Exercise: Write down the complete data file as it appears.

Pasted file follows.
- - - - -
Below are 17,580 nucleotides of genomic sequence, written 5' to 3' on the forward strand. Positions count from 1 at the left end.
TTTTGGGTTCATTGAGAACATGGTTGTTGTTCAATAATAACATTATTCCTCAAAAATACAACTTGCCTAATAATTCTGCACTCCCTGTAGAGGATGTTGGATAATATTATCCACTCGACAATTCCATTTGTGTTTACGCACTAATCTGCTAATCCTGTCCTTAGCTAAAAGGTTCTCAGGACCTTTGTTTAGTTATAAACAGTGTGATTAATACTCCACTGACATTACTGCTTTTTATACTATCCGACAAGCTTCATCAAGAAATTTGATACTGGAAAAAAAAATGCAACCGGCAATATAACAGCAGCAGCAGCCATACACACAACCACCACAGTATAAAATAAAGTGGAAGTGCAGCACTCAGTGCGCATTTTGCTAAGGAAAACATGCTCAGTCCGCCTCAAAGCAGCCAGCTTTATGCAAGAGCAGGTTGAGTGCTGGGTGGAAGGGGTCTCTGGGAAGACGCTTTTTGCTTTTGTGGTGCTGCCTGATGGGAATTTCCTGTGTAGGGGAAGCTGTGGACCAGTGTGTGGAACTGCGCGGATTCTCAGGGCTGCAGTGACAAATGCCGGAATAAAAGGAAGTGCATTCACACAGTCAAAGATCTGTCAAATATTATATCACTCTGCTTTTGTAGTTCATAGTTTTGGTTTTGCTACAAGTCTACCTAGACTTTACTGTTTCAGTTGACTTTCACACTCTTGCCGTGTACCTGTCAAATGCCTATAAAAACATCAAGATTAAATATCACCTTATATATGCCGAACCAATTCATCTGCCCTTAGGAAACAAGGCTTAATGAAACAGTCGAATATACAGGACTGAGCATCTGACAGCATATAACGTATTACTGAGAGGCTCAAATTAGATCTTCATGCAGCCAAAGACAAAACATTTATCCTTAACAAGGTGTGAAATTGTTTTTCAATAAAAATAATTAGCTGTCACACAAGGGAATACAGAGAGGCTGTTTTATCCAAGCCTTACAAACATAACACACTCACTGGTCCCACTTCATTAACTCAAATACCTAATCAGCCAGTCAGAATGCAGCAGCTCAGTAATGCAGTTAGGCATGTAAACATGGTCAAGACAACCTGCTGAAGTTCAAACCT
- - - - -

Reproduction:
Below are 17,580 nucleotides of genomic sequence, written 5' to 3' on the forward strand. Positions count from 1 at the left end.
TTTTGGGTTCATTGAGAACATGGTTGTTGTTCAATAATAACATTATTCCTCAAAAATACAACTTGCCTAATAATTCTGCACTCCCTGTAGAGGATGTTGGATAATATTATCCACTCGACAATTCCATTTGTGTTTACGCACTAATCTGCTAATCCTGTCCTTAGCTAAAAGGTTCTCAGGACCTTTGTTTAGTTATAAACAGTGTGATTAATACTCCACTGACATTACTGCTTTTTATACTATCCGACAAGCTTCATCAAGAAATTTGATACTGGAAAAAAAAATGCAACCGGCAATATAACAGCAGCAGCAGCCATACACACAACCACCACAGTATAAAATAAAGTGGAAGTGCAGCACTCAGTGCGCATTTTGCTAAGGAAAACATGCTCAGTCCGCCTCAAAGCAGCCAGCTTTATGCAAGAGCAGGTTGAGTGCTGGGTGGAAGGGGTCTCTGGGAAGACGCTTTTTGCTTTTGTGGTGCTGCCTGATGGGAATTTCCTGTGTAGGGGAAGCTGTGGACCAGTGTGTGGAACTGCGCGGATTCTCAGGGCTGCAGTGACAAATGCCGGAATAAAAGGAAGTGCATTCACACAGTCAAAGATCTGTCAAATATTATATCACTCTGCTTTTGTAGTTCATAGTTTTGGTTTTGCTACAAGTCTACCTAGACTTTACTGTTTCAGTTGACTTTCACACTCTTGCCGTGTACCTGTCAAATGCCTATAAAAACATCAAGATTAAATATCACCTTATATATGCCGAACCAATTCATCTGCCCTTAGGAAACAAGGCTTAATGAAACAGTCGAATATACAGGACTGAGCATCTGACAGCATATAACGTATTACTGAGAGGCTCAAATTAGATCTTCATGCAGCCAAAGACAAAACATTTATCCTTAACAAGGTGTGAAATTGTTTTTCAATAAAAATAATTAGCTGTCACACAAGGGAATACAGAGAGGCTGTTTTATCCAAGCCTTACAAACATAACACACTCACTGGTCCCACTTCATTAACTCAAATACCTAATCAGCCAGTCAGAATGCAGCAGCTCAGTAATGCAGTTAGGCATGTAAACATGGTCAAGACAACCTGCTGAAGTTCAAACCT